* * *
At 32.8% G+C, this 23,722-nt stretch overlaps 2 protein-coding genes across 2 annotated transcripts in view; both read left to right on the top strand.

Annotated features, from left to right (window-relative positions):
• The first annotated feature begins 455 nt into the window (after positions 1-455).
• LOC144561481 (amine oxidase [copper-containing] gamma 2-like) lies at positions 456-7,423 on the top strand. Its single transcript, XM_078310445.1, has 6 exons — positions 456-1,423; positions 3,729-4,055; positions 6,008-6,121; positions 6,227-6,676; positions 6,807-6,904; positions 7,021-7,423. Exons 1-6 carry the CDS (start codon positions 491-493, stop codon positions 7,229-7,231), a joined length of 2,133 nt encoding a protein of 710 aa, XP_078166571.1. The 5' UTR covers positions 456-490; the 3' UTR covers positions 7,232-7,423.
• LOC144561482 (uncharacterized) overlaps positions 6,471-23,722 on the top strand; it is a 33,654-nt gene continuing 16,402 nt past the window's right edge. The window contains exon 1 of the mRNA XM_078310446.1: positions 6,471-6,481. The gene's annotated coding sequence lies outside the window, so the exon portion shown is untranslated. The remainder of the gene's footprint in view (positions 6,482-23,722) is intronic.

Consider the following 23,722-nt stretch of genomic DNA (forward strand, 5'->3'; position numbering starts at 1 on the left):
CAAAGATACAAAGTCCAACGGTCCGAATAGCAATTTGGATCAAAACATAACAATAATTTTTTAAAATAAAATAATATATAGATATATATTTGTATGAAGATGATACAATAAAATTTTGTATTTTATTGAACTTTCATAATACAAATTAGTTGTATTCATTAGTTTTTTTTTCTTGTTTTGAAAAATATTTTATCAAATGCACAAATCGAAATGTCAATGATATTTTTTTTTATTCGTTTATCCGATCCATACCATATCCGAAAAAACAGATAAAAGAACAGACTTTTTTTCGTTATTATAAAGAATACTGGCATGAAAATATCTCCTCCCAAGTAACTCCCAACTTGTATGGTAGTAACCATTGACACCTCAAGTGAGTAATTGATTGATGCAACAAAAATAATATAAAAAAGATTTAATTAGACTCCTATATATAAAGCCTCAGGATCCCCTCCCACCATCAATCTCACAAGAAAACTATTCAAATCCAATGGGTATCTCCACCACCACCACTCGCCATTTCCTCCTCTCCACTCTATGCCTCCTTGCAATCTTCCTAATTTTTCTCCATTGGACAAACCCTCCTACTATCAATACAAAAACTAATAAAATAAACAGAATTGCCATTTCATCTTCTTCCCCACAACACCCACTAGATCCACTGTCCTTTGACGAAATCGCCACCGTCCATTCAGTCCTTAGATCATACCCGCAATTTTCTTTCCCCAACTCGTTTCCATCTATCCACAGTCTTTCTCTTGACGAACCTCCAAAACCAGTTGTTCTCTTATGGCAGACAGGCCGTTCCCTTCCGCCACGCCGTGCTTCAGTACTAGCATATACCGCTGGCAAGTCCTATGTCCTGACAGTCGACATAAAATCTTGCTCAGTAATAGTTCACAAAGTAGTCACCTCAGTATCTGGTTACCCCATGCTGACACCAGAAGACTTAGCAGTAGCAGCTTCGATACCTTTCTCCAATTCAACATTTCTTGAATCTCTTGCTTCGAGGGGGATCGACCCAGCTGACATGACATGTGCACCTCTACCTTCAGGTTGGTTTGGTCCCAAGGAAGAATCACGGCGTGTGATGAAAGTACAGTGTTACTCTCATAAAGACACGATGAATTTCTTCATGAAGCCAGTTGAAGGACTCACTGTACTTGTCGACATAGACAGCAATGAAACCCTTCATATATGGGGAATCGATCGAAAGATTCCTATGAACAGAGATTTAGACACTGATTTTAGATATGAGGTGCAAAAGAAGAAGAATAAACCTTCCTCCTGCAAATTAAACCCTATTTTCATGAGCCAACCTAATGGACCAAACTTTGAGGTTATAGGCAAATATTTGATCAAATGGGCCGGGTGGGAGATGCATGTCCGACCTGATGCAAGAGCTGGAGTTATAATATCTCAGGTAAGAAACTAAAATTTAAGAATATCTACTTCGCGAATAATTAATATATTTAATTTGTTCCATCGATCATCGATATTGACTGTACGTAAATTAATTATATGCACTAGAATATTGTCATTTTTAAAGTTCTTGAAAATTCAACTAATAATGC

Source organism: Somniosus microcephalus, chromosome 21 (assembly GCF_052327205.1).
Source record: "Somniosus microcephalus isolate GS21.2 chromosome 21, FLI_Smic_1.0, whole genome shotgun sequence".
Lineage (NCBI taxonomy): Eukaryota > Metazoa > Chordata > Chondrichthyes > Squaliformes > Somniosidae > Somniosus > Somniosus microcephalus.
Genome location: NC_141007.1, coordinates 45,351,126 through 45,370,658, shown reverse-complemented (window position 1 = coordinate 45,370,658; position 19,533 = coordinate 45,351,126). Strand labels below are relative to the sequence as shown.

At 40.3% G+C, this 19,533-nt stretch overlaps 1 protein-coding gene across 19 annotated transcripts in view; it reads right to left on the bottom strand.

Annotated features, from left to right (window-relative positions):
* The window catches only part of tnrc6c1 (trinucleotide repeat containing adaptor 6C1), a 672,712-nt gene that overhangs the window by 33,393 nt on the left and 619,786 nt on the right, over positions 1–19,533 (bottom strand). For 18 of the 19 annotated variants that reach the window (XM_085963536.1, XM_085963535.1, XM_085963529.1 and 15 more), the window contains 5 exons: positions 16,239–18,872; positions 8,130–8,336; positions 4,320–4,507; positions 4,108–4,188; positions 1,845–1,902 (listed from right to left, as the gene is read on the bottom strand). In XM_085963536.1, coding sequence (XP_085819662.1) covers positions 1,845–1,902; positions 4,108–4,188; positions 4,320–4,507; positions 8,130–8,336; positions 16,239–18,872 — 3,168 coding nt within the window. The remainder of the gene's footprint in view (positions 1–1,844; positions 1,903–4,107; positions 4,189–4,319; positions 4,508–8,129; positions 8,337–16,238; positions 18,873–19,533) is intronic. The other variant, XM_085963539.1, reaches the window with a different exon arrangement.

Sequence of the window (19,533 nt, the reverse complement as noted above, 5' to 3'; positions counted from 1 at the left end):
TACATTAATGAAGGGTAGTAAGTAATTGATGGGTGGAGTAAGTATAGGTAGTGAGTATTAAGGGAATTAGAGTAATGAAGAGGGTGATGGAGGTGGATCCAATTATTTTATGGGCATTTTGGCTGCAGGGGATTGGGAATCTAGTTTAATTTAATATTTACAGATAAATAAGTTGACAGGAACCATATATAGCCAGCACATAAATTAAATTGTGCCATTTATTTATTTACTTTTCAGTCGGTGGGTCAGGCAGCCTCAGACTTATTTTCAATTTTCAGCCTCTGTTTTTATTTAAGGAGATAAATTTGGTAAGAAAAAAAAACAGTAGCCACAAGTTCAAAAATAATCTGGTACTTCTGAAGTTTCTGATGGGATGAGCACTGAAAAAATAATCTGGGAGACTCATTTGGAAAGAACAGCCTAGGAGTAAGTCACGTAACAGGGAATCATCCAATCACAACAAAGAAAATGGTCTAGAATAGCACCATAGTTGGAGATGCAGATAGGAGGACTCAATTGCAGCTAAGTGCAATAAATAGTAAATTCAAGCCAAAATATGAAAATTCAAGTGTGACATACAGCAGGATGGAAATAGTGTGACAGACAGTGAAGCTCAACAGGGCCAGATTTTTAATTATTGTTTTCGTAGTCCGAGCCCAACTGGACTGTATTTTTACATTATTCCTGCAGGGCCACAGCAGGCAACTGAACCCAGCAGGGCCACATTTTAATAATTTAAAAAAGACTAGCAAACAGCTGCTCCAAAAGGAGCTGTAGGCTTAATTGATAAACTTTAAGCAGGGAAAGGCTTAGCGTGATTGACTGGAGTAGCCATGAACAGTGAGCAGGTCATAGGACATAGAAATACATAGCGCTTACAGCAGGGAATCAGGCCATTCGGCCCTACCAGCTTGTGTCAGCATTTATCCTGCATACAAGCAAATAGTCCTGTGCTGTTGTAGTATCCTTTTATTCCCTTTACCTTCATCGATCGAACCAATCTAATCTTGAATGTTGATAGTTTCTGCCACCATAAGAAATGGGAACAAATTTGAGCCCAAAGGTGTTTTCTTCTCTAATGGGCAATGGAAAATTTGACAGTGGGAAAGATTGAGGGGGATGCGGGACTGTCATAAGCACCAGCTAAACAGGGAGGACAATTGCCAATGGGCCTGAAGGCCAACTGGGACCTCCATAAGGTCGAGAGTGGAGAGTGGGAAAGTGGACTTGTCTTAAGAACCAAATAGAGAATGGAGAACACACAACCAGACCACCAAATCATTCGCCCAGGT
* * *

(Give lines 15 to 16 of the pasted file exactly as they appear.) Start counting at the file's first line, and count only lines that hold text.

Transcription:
Sequence of the window (19,533 nt, the reverse complement as noted above, 5' to 3'; positions counted from 1 at the left end):
TACATTAATGAAGGGTAGTAAGTAATTGATGGGTGGAGTAAGTATAGGTAGTGAGTATTAAGGGAATTAGAGTAATGAAGAGGGTGATGGAGGTGGATCCAATTATTTTATGGGCATTTTGGCTGCAGGGGATTGGGAATCTAGTTTAATTTAATATTTACAGATAAATAAGTTGACAGGAACCATATATAGCCAGCACATAAATTAAATTGTGCCATTTATTTATTTACTTTTCAGTCGGTGGGTCAGGCAGCCTCAGACTTATTTTCAATTTTCAGCCTCTGTTTTTATTTAAGGAGATAAATTTGGTAAGAAAAAAAAACAGTAGCCACAAGTTCAAAAATAATCTGGTACTTCTGAAGTTTCTGATGGGATGAGCACTGAAAAAATAATCTGGGAGACTCATTTGGAAAGAACAGCCTAGGAGTAAGTCACGTAACAGGGAATCATCCAATCACAACAAAGAAAATGGTCTAGAATAGCACCATAGTTGGAGATGCAGATAGGAGGACTCAATTGCAGCTAAGTGCAATAAATAGTAAATTCAAGCCAAAATATGAAAATTCAAGTGTGACATACAGCAGGATGGAAATAGTGTGACAGACAGTGAAGCTCAACAGGGCCAGATTTTTAATTATTGTTTTCGTAGTCCGAGCCCAACTGGACTGTATTTTTACATTATTCCTGCAGGGCCACAGCAGGCAACTGAACCCAGCAGGGCCACATTTTAATAATTTAAAAAAGACTAGCAAACAGCTGCTCCAAAAGGAGCTGTAGGCTTAATTGATAAACTTTAAGCAGGGAAAGGCTTAGCGTGATTGACTGGAGTAGCCATGAACAGTGAGCAGGTCATAGGACATAGAAATACATAGCGCTTACAGCAGGGAATCAGGCCATTCGGCCCTACCAGCTTGTGTCAGCATTTATCCTGCATACAAGCAAATAGTCCTGTGCTGTTGTAGTATCCTTTTATTCCCTTTACCTTCATCGATCGAACCAATCTAATCTTGAATGTTGATAGTTTCTGCCACCATAAGAAATGGGAACAAATTTGAGCCCAAAGGTGTTTTCTTCTCTAATGGGCAATGGAAAATTTGACAGTGGGAAAGATTGAGGGGGATGCGGGACTGTCATAAGCACCAGCTAAACAGGGAGGACAATTGCCAATGGGCCTGAAGGCCAACTGGGACCTCCATAAGGTCGAGAGTGGAGAGTGGGAAAGTGGACTTGTCTTAAGAACCAAATAGAGAATGGAGAACACACAACCAGACCACCAAATCATTCGCCCAGGT